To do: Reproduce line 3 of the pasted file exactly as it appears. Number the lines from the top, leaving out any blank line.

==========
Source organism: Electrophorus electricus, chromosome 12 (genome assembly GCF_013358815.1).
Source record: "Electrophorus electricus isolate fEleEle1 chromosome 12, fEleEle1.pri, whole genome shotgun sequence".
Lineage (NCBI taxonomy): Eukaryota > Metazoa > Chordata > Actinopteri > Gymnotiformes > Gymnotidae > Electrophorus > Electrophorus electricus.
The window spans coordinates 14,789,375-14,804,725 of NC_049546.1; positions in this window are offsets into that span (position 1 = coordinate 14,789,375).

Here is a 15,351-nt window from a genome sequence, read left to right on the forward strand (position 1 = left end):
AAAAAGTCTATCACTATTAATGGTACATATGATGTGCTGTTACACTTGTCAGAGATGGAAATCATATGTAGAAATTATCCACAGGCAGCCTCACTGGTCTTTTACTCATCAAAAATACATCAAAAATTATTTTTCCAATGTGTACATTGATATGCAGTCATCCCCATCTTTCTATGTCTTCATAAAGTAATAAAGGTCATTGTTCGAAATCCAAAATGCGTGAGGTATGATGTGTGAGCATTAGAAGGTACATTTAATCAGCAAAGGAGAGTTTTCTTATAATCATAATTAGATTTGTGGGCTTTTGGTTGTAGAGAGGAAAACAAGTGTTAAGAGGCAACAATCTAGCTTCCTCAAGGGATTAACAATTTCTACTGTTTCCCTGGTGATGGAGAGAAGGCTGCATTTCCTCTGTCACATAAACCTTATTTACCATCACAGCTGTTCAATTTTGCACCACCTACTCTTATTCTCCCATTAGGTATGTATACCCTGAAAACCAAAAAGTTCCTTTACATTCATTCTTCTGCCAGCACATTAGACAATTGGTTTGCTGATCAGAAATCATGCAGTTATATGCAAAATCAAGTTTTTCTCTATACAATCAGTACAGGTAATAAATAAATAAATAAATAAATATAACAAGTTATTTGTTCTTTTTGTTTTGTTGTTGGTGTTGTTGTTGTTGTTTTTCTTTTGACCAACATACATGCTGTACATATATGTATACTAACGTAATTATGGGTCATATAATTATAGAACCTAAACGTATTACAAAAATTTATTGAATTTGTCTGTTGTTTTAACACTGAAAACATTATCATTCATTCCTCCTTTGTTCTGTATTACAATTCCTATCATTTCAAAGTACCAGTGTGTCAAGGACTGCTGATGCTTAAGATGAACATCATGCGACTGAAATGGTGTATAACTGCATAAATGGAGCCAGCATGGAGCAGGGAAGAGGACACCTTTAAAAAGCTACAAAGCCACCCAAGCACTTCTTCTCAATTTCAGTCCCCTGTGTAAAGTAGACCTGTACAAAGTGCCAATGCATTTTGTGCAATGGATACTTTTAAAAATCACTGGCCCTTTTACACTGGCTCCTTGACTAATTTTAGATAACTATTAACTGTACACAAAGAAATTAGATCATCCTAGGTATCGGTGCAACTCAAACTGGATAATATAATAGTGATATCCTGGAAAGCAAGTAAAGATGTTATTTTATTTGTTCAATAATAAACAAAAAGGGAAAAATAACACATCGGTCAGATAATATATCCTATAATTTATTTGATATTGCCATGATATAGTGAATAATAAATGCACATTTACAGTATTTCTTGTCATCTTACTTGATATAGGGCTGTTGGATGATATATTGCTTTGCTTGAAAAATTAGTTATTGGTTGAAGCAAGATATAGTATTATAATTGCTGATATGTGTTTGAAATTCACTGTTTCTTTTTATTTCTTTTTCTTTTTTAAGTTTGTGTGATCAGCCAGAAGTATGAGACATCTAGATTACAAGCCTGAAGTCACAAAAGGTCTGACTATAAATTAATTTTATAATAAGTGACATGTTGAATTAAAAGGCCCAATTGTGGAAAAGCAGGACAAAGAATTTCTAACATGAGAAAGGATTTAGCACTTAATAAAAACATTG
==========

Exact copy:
Lineage (NCBI taxonomy): Eukaryota > Metazoa > Chordata > Actinopteri > Gymnotiformes > Gymnotidae > Electrophorus > Electrophorus electricus.